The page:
Later, “members of the family saw pictures of the dead couple lying in the road on social media. On February 14, a relative went with three other people to collect the bodies and cremate them at the border,” the organization said, citing accounts by family members. “The wife had been shot in her thigh, her arm and her back. The man had been shot in the head, and also in the side.”
In another case, the group documented indiscriminate shooting by the army at a car travelling from Laukkai to China on Feb. 13, injuring two Kokang women in the foot and the leg. One of the victims, named Nai Nai and aged 76, told the foundation that soldiers later came to the vehicle, which had its tires punctured by gunfire, asking them why they had been travelling on the road.
The foundation also alleged that four male Kokang men from a village one mile west of Laukkai had been arrested by a group of soldiers who were searching their village on Feb. 19 and taken to a nearby regional operation command base. They were reportedly kept for one night and beaten during interrogation by soldiers, who asked them if they were hiding any weapons. Three of them were then released, but the fourth man was detained and has not been heard from since.
Haw Shauk Chan, an Upper House lawmaker with the ruling Union Solidarity and Development Party who represents Kunlong Township, an area which border Laukkai Township, said in a reaction to the allegations that he was concerned about the abuses against and killing of civilians, adding that he heard dozens of civilians were killed in the conflict.
“About 60 people were killed. Some children were only 10 years old, older people also were killed; some were over 70 years old. They were shot and died during the fighting,” he said, although he stopped short of casting blame for the deaths.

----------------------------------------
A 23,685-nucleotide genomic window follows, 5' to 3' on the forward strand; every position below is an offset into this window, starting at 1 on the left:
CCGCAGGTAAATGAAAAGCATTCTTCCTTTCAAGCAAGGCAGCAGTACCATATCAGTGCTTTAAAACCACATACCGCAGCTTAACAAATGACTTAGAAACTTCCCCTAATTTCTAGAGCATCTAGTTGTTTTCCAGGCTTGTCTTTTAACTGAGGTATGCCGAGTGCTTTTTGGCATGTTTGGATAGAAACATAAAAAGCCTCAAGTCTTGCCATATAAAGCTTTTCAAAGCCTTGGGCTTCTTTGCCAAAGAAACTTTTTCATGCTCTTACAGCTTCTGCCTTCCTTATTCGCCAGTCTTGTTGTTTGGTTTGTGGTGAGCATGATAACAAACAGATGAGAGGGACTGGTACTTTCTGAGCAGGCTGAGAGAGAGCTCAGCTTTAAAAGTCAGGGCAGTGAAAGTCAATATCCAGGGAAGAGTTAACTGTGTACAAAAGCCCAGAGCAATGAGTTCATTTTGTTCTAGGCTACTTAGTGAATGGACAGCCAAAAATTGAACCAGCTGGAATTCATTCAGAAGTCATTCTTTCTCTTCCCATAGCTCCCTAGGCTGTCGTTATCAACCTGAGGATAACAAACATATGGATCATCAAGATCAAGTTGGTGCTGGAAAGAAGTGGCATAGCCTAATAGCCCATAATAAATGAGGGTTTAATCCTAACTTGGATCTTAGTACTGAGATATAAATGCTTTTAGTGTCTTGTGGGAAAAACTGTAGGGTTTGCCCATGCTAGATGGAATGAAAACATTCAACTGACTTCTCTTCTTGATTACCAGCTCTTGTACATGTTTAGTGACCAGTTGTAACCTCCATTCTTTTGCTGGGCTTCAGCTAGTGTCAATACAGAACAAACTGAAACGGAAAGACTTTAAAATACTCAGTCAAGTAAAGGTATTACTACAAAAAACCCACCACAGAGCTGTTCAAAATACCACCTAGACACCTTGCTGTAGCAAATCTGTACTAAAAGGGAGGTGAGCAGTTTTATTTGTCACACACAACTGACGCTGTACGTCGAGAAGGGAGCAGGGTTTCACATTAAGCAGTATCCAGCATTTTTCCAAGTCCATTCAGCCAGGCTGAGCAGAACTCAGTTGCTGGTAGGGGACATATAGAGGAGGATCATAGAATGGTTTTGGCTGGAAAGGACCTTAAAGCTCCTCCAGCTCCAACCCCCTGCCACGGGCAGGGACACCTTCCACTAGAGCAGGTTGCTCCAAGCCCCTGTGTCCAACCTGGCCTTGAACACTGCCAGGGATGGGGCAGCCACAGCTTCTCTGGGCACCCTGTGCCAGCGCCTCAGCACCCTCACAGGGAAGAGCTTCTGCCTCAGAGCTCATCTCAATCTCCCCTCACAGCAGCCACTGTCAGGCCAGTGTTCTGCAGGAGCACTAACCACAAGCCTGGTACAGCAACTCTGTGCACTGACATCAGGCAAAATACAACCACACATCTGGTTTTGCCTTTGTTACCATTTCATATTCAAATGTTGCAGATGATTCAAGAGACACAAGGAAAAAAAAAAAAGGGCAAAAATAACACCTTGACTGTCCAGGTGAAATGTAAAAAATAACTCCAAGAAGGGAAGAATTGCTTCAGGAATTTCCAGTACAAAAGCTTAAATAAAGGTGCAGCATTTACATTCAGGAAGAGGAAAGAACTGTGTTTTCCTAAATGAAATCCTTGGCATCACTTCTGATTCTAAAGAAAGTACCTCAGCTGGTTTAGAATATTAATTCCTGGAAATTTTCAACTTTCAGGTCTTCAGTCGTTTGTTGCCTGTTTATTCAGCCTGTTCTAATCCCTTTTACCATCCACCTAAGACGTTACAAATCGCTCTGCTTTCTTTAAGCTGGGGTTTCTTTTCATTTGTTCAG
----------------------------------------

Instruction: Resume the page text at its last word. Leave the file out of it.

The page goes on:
“We do not know who killed them. They were in the middle of fighting between armed groups. Many of them were killed in the town [Laukkai], our people burned their dead bodies,” said Haw Shauk Chan, who is himself an ethnic Shan.
Sitt Myaing, joint chairman of the Myanmar National Human Rights Commission, told The Irrawaddy that he was concerned about the reports of civilian deaths, adding that the commission would investigate the claims if an official complaint was filed with it.
“We were sad to see civilians were killed. They are our ethnic [citizens]. We do not have information about who killed them,” he said.
Asked if the commission would visit the area soon, Sitt Myaing said, “The area still has fighting, it’s not safe for us. So we don’t have a plan to go there for our investigation,” adding that no complaints had been filed yet.
Civil society groups have criticized the commission in the past, saying it has failed to properly investigate any complaint filed with it since it was set up by the President’s Office in 2011. The commission chairman has previously said that abuses conducted in conflict areas or in communal-violence wracked Arakan State are not within its mandate of investigation.
Joint Statement by ICRC Director-General, Yves Daccord, and IFRC Secretary General, Elhadj As Sy
The International Red Cross and Red Crescent Movement is deeply concerned about the recent spate of attacks against its volunteers and staff.
In the last month alone, two volunteers and one staff member were killed in Sudan. Volunteers have been attacked in Myanmar, and in Guinea teams fighting Ebola are being attacked by community members on average 10 times a month due to misinformation and stigma.